Many assert that there is an established anti-adoption culture within Australia. Historically, our involvement in adoption and orphan care hasn’t always had a healthy or positive outcome for the children, their biological families or the adoptive families. Recent moves at federal level, supported by private initiatives such as National Adoption Awareness Week are seeking to improve upon this by promoting a positive approach to adoption. This not only provides education to adoptive parents to assist them in learning about the factors of abandonment, attachment and identity of the child but also extends to, where possible, support for the biological families of the children.
Adoption and orphan care is far to complex to resolve in a simple blog post. However what begs to question, for me at least, is why Australian Evangelical Churches and Christians are not more interested, involved and committed to orphan care. Perhaps, in part, it stems from a reaction to the efforts of various social and welfare groups, that due to their focus on serving the community by way of providing aid, comfort and assistance to alleviate temporal suffering, the gospel message of Jesus has been diluted and in many cases dissolved completely. After all, they reason, what good is accomplished if you provide a homeless person a bed for the night if they later die anyway and spend eternity in the torments of hell. I once had this exact attitude. When working in Africa as a Bible Teacher and Church Planter I became callous and cynical to the requests for medical aid, touting that, “I’d rather preach the gospel to them than give them chloroquine so they can be relieved of malaria symptoms and die later and go to hell.” Yet, as a wiser, older Christian pointed out to me when making my progress (!) reports later, “If you had given them medicine they might have lived longer to hear and respond to the gospel.” I had completely missed the point of mercy and welfare. I was the arrogant, unloving priest and Levite, that crossed to the other side of the road so I wouldn’t be tainted by those I esteemed worse off than I.
Attitudes like this also deaden our concern for children at risk, vulnerable to illness and disease and the orphaned in need of compassion, care, love, nurture, healing and restoration. D. Martyn Lloyd-Jones once said that if you preach the gospel correctly you are going to be accused of heresy, licentiousness and lawlessness. (Commentary on Romans 6, ch1) Likewise, I would contend that a proper proclamation and application of the gospel by living a life of extravagant service and generosity, such as poverty relief and care of children, will result in accusations of diluting or neglecting the gospel in favour of social action.
So be it! If you have a genuine commitment to the gospel you will relish the opportunity to reenact the redemption and reconciliation found in Jesus Christ rather than be constrained by the taunts of legalistic, Pharisaical, fundamentalism.
Mistreatment of vulnerable children was tantamount to the grossest of sins in the Old Testament. It belied a selfish, hateful cruelty that contradicted God’s character, justice, mercy, love and compassion. Describing genuine faith in Christ in the New Testament, James says:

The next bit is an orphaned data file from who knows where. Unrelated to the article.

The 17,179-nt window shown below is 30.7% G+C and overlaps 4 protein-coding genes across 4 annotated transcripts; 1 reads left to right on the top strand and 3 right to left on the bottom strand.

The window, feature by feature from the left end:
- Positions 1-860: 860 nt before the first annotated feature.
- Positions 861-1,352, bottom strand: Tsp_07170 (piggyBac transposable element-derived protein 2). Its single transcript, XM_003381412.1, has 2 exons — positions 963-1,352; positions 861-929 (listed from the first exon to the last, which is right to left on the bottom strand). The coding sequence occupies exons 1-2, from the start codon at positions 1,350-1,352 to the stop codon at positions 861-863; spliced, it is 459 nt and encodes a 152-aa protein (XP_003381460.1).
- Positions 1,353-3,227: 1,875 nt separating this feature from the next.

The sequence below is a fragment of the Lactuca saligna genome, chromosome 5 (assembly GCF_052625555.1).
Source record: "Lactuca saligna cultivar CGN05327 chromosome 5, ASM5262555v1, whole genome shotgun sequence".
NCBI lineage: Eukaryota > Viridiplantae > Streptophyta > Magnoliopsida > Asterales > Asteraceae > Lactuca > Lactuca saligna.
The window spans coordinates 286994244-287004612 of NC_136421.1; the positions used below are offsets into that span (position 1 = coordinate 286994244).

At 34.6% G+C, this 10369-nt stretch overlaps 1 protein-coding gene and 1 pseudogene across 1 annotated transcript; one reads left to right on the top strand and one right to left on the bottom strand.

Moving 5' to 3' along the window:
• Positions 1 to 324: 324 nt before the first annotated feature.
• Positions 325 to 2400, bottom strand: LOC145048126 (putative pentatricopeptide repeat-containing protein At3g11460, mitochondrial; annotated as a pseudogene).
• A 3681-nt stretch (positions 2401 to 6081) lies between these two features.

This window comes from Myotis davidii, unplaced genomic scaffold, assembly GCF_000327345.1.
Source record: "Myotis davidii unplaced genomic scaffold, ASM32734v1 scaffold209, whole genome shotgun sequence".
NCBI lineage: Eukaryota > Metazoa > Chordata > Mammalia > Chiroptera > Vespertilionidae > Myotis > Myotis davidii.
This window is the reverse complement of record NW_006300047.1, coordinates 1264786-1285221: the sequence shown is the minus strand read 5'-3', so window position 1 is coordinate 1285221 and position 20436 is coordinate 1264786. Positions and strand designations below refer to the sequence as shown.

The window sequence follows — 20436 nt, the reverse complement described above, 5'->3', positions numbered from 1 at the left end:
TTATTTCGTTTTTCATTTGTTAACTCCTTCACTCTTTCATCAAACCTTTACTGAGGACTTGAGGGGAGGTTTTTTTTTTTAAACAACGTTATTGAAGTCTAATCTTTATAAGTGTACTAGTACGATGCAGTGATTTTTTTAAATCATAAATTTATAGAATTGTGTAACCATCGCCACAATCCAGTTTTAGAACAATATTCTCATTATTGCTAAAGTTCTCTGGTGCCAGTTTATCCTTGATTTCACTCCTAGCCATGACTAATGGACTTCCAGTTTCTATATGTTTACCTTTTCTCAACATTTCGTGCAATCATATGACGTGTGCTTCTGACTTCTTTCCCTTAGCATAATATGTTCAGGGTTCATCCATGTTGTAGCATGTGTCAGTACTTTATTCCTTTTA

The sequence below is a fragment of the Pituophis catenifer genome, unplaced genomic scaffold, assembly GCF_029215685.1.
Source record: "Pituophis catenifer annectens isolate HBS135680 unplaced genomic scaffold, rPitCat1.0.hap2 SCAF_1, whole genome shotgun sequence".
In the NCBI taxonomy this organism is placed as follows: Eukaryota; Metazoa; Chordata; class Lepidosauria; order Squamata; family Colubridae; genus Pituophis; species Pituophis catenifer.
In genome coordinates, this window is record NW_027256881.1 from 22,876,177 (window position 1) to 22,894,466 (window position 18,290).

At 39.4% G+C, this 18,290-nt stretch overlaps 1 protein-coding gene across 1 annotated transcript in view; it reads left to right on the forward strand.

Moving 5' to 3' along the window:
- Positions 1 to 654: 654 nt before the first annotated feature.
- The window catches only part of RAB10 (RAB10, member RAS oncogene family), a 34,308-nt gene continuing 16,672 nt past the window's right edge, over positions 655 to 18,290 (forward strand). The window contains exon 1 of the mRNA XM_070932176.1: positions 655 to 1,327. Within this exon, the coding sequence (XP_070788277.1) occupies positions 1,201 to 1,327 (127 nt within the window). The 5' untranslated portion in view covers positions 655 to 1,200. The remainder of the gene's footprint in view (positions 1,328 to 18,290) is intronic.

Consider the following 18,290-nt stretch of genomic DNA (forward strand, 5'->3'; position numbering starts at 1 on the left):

Religion that is pure and undefiled before God, the Father, is this: to visit orphans and widows in their affliction, and to keep oneself unstained from the world ~ James 1:27
A fair-dinkum commitment to the gospel, one that is theologically robust and historically orthodox, will be evident in our Churches when we have Christians, who are confident in God’s love for them and are compelled to love others likewise. This is no more evident than when that love is manifest in the protection and nurture of orphans and vulnerable children.
Saddleback Orphan Care Initiative suggests 6 things Churches and Christians can begin to do immediately that will increase your involvement in helping orphans.
- Open your eyes both locally and globally. Pray for orphaned children, care for them, and make a place in your heart – and, Lord willing, in your home – for them. Study Scripture and know God’s heart for the orphan.
- Rely on the local church as God’s answer for the orphan. Create orphan care ministries in your church that give everyone the opportunity to engage.Create partnerships with churches worldwide, affirming solutions from indigenous churches.
- Prevent children from becoming orphaned through advocacy, HIV care and treatment, and general health and welfare efforts toward family reunification when appropriate.
- Help with relief, and focus on long-term solutions that are sustainable and wholistic emphasizing education and community development.
- Affirm the family as the best place for the healthy growth and development of a child and promote adoption as God’s idea for the health and healing of a child.
- Negotiate ways for mobilizing ordinary people to become part of the life of an orphan. Not everyone can or should adopt, and not every child is eligible for adoption, but every person can care for a child who is vulnerable or orphaned.
How, where and when will you respond?